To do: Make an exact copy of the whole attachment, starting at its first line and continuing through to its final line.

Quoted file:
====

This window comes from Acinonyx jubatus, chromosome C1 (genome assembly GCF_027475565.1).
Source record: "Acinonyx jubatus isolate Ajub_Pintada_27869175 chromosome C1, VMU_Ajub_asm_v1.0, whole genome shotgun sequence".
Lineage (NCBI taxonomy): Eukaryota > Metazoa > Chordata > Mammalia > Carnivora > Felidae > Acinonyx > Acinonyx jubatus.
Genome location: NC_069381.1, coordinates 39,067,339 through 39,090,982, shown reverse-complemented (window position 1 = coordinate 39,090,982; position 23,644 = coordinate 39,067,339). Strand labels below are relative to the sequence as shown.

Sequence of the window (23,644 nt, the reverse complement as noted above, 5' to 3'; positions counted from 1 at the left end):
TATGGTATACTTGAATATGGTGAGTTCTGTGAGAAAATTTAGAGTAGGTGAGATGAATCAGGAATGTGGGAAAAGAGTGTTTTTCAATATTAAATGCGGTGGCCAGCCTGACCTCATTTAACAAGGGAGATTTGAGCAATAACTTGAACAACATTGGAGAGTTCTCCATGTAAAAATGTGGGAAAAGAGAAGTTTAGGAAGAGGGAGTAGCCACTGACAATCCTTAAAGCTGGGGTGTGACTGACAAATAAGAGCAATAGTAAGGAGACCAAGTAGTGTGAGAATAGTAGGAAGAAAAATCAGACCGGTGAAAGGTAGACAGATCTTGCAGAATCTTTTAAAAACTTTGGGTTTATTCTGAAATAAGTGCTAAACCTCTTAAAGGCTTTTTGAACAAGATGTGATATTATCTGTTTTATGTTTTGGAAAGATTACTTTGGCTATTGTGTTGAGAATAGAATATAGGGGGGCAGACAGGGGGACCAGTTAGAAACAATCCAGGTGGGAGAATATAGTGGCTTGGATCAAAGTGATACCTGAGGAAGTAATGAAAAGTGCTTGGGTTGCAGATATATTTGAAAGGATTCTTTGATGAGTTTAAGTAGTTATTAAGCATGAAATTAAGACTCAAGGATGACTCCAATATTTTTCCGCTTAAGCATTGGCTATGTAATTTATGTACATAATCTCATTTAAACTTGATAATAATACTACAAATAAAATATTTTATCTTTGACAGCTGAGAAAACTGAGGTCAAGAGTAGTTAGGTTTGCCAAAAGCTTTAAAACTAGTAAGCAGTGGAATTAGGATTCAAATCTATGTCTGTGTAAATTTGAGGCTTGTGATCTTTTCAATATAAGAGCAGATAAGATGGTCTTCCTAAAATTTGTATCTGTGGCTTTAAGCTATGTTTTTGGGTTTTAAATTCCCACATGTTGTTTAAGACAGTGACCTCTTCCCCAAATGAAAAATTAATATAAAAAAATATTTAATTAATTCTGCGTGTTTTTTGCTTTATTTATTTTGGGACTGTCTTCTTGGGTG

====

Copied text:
This window comes from Acinonyx jubatus, chromosome C1 (genome assembly GCF_027475565.1).
Source record: "Acinonyx jubatus isolate Ajub_Pintada_27869175 chromosome C1, VMU_Ajub_asm_v1.0, whole genome shotgun sequence".
Lineage (NCBI taxonomy): Eukaryota > Metazoa > Chordata > Mammalia > Carnivora > Felidae > Acinonyx > Acinonyx jubatus.
Genome location: NC_069381.1, coordinates 39,067,339 through 39,090,982, shown reverse-complemented (window position 1 = coordinate 39,090,982; position 23,644 = coordinate 39,067,339). Strand labels below are relative to the sequence as shown.

Sequence of the window (23,644 nt, the reverse complement as noted above, 5' to 3'; positions counted from 1 at the left end):
TATGGTATACTTGAATATGGTGAGTTCTGTGAGAAAATTTAGAGTAGGTGAGATGAATCAGGAATGTGGGAAAAGAGTGTTTTTCAATATTAAATGCGGTGGCCAGCCTGACCTCATTTAACAAGGGAGATTTGAGCAATAACTTGAACAACATTGGAGAGTTCTCCATGTAAAAATGTGGGAAAAGAGAAGTTTAGGAAGAGGGAGTAGCCACTGACAATCCTTAAAGCTGGGGTGTGACTGACAAATAAGAGCAATAGTAAGGAGACCAAGTAGTGTGAGAATAGTAGGAAGAAAAATCAGACCGGTGAAAGGTAGACAGATCTTGCAGAATCTTTTAAAAACTTTGGGTTTATTCTGAAATAAGTGCTAAACCTCTTAAAGGCTTTTTGAACAAGATGTGATATTATCTGTTTTATGTTTTGGAAAGATTACTTTGGCTATTGTGTTGAGAATAGAATATAGGGGGGCAGACAGGGGGACCAGTTAGAAACAATCCAGGTGGGAGAATATAGTGGCTTGGATCAAAGTGATACCTGAGGAAGTAATGAAAAGTGCTTGGGTTGCAGATATATTTGAAAGGATTCTTTGATGAGTTTAAGTAGTTATTAAGCATGAAATTAAGACTCAAGGATGACTCCAATATTTTTCCGCTTAAGCATTGGCTATGTAATTTATGTACATAATCTCATTTAAACTTGATAATAATACTACAAATAAAATATTTTATCTTTGACAGCTGAGAAAACTGAGGTCAAGAGTAGTTAGGTTTGCCAAAAGCTTTAAAACTAGTAAGCAGTGGAATTAGGATTCAAATCTATGTCTGTGTAAATTTGAGGCTTGTGATCTTTTCAATATAAGAGCAGATAAGATGGTCTTCCTAAAATTTGTATCTGTGGCTTTAAGCTATGTTTTTGGGTTTTAAATTCCCACATGTTGTTTAAGACAGTGACCTCTTCCCCAAATGAAAAATTAATATAAAAAAATATTTAATTAATTCTGCGTGTTTTTTGCTTTATTTATTTTGGGACTGTCTTCTTGGGTG